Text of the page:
We propose a tool-body assimilation model that considers grasping during motor babbling for using tools. A robot with tool-use skills can be useful in human–robot symbiosis because this allows the robot to expand its task performing abilities. Past studies that included tool-body assimilation approaches were mainly focused on obtaining the functions of the tools, and demonstrated the robot starting its motions with a tool pre-attached to the robot. This implies that the robot would not be able to decide whether and where to grasp the tool. In real life environments, robots would need to consider the possibilities of tool-grasping positions, and then grasp the tool. To address these issues, the robot performs motor babbling by grasping and nongrasping the tools to learn the robot's body model and tool functions. In addition, the robot grasps various parts of the tools to learn different tool functions from different grasping positions. The motion experiences are learned using deep learning. In model evaluation, the robot manipulates an object task without tools, and with several tools of different shapes. The robot generates motions after being shown the initial state and a target image, by deciding whether and where to grasp the tool. Therefore, the robot is capable of generating the correct motion and grasping decision when the initial state and a target image are provided to the robot.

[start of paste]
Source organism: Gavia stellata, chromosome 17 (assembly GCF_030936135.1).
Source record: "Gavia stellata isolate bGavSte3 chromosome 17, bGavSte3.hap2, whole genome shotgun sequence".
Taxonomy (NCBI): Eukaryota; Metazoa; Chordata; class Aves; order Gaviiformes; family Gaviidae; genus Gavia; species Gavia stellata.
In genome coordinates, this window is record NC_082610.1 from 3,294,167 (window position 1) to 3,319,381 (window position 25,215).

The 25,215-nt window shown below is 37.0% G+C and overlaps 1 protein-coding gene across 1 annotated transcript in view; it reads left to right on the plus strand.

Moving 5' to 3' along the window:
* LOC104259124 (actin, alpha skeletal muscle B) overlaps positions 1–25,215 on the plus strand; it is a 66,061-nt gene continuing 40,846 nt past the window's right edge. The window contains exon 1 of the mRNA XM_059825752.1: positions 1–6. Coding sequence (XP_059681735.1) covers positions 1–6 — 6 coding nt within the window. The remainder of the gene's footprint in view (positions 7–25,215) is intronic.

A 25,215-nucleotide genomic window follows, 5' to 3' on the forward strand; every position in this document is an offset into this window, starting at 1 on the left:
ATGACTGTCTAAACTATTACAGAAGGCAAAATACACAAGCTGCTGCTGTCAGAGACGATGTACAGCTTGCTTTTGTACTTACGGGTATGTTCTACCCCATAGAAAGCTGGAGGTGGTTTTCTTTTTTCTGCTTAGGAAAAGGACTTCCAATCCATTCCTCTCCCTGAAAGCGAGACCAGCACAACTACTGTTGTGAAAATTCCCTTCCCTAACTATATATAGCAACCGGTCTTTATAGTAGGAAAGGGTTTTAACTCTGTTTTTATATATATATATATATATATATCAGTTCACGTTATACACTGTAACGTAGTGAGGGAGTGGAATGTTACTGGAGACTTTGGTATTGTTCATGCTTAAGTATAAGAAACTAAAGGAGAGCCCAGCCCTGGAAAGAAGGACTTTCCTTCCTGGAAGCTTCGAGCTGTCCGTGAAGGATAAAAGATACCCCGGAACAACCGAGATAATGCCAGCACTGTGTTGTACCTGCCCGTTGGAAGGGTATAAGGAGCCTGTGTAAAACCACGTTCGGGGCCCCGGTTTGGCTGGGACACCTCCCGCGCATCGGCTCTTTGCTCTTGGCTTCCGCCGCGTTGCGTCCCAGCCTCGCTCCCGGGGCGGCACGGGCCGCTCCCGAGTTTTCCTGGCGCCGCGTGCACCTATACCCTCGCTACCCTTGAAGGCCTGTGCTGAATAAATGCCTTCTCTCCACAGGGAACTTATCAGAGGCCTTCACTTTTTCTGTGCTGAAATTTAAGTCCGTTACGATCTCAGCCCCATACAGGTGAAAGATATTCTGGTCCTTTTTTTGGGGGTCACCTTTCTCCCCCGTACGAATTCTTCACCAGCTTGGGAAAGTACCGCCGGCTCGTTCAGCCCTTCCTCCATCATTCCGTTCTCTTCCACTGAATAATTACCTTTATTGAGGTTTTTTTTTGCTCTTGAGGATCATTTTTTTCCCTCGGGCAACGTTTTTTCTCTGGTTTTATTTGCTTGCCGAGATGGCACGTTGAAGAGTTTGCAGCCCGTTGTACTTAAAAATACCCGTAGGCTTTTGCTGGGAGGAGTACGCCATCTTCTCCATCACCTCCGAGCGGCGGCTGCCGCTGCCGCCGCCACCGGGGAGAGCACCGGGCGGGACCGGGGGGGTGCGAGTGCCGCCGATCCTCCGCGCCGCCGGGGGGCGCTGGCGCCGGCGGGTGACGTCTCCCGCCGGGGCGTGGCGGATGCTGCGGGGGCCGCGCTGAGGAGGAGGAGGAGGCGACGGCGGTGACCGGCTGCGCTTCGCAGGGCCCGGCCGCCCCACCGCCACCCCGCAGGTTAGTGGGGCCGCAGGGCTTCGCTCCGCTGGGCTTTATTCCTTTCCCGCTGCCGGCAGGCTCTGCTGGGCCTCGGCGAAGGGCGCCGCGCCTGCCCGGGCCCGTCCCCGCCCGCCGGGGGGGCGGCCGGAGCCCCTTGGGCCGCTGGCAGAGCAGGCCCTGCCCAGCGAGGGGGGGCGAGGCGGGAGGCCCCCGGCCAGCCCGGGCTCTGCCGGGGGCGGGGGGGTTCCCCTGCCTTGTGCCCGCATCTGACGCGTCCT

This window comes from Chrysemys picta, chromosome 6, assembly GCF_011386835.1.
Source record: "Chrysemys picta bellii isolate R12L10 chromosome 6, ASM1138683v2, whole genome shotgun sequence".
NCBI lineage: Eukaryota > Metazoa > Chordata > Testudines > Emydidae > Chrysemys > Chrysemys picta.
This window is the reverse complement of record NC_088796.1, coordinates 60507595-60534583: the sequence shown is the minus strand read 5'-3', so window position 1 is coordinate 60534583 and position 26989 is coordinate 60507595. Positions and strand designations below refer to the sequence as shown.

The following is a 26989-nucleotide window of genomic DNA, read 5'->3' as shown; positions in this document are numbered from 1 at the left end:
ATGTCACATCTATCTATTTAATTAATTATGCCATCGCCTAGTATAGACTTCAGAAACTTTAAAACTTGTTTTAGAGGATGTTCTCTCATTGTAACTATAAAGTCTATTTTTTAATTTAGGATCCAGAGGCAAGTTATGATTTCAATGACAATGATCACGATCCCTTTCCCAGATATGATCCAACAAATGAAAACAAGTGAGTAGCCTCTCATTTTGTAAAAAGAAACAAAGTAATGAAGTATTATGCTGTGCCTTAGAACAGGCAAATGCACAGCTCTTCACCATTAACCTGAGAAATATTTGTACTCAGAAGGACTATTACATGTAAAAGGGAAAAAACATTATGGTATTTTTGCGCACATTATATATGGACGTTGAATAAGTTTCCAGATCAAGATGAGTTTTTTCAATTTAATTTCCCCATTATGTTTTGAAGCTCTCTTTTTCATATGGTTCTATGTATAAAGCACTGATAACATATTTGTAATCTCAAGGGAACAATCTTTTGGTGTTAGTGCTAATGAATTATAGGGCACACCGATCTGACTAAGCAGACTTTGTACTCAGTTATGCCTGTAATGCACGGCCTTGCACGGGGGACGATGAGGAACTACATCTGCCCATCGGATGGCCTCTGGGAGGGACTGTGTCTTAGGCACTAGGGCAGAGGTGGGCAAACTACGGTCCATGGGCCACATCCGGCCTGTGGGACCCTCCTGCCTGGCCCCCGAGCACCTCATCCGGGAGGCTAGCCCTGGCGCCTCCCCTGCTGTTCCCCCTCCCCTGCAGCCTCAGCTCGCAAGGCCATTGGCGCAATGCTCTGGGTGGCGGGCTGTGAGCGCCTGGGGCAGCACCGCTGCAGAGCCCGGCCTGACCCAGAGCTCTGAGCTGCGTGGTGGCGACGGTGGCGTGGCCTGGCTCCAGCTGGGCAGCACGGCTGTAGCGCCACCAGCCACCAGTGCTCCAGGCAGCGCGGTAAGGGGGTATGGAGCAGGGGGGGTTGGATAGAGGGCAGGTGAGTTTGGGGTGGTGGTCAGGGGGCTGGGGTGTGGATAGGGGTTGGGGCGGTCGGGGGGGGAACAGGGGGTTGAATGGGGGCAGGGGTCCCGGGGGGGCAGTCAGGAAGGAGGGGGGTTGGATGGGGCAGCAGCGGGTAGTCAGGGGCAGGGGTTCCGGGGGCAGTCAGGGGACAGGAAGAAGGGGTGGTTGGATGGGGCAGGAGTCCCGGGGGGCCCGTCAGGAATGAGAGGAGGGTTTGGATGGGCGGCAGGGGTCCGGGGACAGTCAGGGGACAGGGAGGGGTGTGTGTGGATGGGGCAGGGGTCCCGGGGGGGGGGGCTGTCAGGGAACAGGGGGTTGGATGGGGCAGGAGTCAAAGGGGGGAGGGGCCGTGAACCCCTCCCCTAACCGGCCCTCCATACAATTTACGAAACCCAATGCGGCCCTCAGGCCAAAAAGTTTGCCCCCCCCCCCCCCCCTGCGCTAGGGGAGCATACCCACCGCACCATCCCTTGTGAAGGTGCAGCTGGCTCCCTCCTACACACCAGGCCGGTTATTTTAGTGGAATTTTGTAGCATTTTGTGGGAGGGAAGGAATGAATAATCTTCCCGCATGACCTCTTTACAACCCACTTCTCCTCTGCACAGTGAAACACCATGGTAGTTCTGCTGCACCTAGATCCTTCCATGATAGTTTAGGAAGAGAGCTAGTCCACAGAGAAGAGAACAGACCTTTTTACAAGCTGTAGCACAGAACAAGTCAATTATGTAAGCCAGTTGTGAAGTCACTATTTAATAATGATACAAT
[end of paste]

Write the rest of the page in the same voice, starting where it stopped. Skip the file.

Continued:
Takahashi, K., Kim, K., Ogata, T., & Sugano, S. (2017). Tool-body assimilation model considering grasping motion through deep learning. Robotics and Autonomous Systems, 91, 115–127. https://doi.org/10.1016/j.robot.2017.01.002